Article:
We conducted a retrospective audit to identify patients with P. aeruginosa sepsis from January 2002-December 2013 (12 years) in Monash Newborn. Monash Newborn is a suburban tertiary care NICU in Melbourne, Victoria. We excluded infants who acquired Pseudomonas blood isolates other than P. aeruginosa and those with improper documentation. The study qualified as a quality assurance project under the hospital ethics research framework. Infants were identified through the neonatal database, which is collected prospectively as part of the Australia and New Zealand Neonatal Network (ANZNN), which is maintained by dedicated staff. A different data manager from the microbiology department later confirmed these isolates from the identified cohort. The isolates include colonization on the skin and nasopharyngeal aspirates.

We conducted a retrospective chart review of their admission in NICU. Maternal details like antenatal complications and results of high vaginal swabs were obtained. Demographic data such as birth weight, sex and gestational age were recorded. Infection related clinical details like date of infection, clinical signs of sepsis and shock, antibiotics used prior to and after the sensitivity pattern was available, time taken for culture to become positive, time between availability of positive culture and death, requirement of ventilation and duration of stay in nursery were recorded from available clinical notes. Laboratory investigations were noted by accessing the online pathology database system. The platelet count and immature to total neutrophil ratio were collected. The mean and median counts/ratios of patients who had blood infection were calculated. Standard definitions were used for the various clinical diagnoses. We also looked at colonization of P. aeruginosa from various sites during the same period.


Results and Analysis

During the study period there were 1070 positive blood cultures. Gram-negative bacilli were isolated from 141 blood cultures during this time. Six blood cultures (0.5% of total positive blood culture isolates and 4.2% of total Gram-negative isolates) from 6 different neonates were positive for P. aeruginosa. General and clinical characteristics of the newborns identified with P. aeruginosa are indicated in table 1. We excluded a case that had blood stream infection with P. stutzeri.



Table 1: Shows the clinical characteristics of 6 neonates with Pseudomonas aeruginosa sepsis. View Table 1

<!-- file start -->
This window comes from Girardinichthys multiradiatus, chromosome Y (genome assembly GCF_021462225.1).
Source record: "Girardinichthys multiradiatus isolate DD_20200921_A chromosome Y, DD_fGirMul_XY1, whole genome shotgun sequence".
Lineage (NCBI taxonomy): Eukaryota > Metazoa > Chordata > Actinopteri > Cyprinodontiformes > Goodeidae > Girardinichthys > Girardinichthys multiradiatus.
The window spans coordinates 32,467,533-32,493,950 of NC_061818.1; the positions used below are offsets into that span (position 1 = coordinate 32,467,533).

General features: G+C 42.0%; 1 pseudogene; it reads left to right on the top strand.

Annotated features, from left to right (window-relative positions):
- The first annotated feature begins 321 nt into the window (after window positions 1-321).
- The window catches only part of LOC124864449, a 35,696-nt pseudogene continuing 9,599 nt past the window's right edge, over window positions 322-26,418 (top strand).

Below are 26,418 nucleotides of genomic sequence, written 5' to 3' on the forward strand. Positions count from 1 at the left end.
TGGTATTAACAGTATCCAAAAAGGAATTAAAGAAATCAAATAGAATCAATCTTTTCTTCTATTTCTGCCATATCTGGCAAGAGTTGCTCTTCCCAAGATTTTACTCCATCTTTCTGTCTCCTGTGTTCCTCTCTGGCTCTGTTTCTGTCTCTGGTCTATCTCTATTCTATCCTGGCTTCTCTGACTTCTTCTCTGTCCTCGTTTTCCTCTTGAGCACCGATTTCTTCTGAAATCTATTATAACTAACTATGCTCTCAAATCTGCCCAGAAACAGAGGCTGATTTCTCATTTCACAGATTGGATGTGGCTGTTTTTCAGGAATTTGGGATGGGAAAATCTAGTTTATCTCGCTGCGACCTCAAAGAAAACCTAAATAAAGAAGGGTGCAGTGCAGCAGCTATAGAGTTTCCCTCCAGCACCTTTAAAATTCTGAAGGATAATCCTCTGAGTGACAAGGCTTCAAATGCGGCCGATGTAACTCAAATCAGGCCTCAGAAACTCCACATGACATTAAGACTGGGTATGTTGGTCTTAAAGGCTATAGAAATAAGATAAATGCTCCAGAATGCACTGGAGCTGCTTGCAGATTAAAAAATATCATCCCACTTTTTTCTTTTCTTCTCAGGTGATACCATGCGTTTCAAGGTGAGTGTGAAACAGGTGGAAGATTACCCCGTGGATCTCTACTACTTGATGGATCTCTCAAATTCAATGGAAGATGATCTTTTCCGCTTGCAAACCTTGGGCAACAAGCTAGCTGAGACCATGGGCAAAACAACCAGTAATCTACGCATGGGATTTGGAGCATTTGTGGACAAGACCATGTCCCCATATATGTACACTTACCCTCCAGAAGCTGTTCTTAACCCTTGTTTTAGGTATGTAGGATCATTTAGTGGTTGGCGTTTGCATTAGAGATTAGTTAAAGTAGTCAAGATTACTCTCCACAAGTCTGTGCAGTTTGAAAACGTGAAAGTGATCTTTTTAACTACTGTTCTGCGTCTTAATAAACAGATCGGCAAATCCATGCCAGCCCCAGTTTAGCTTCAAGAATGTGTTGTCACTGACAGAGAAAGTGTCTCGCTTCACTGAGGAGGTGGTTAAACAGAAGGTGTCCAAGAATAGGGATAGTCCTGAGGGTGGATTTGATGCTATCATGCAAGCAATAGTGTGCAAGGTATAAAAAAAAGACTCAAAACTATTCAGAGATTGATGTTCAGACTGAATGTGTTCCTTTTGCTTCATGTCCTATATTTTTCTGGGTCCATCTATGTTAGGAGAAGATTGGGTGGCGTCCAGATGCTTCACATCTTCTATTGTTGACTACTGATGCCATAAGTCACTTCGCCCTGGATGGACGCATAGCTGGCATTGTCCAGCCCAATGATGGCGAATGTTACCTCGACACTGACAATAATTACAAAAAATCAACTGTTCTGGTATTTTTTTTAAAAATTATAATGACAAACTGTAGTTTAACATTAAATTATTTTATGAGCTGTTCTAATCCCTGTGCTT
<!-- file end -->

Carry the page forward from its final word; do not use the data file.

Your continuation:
Forty-one of the 49 (83%) were isolated during the warmer months (January-June). While all of blood stream infections were recorded during the months of April to June.

Among the patients with positive blood cultures, 3 of the 6 newborns died (50% mortality) two of the 3 neonates who died had prior colonization with P. aeruginosa in their skin, their blood culture at the time of colonization was negative but repeat blood culture was positive.

All of the 6 infants had thrombocytopenia (mean 162 & median 122) and higher immature/ total neutrophil ratio (mean 0.65 & median 0.71). In all of these infants Pseudomonas isolates were sensitive to Gentamicin, and they were on appropriate single empiric anti-Pseudomonal antibiotic at the time of clinical suspicion. One of the newborns also received intravenous immunoglobulin (IVIg) as an adjunct therapy in view of deteriorating clinical condition.


Discussion

Incidence

Our incidence of culture positive P. aeruginosa sepsis is slightly less than data from other developed nations [9,14,15], and significantly less than the previously published data from another Australian study (4.6% vs. 12.5%) [10]. P. aeruginosa as a case series has been mainly reported as a part of outbreak [2,5,16,17]. In our review of literature we could find only 3 studies of Pseudomonas spp in non-outbreak settings [12,13,18]. Table 2 provides summary of comparison between 3 studies and our series. To the best of our knowledge this is the first Australian series reporting clinical features, laboratory investigations and complications associated with P. aeruginosa.



Table 2: Shows comparison between Pseudomonas Aeruginosa blood stream infection between current data and other similar studies. View Table 2


In our series, only 6 out of total 49 of P. aeruginosa isolates between 2002-2013 were from blood culture. This gives us a low attack rate of P. aeruginosa infection (12.2%). Jefferies et al. in their systematic review of P. aeruginosa outbreaks reported attack rate of 22% [11]. Despite the fact that P. aeruginosa is associated with low attack rate, our results showed that a third of neonates who were infected had prior colonization followed by blood stream infection. Kadambari et al. reported similar findings and both of these infants died [18]. This raises the question whether prior colonization with P. aeruginosa in Extremely Low Birth Weight (ELBW) infant warrants the use of dual anti-pseudomonal agents.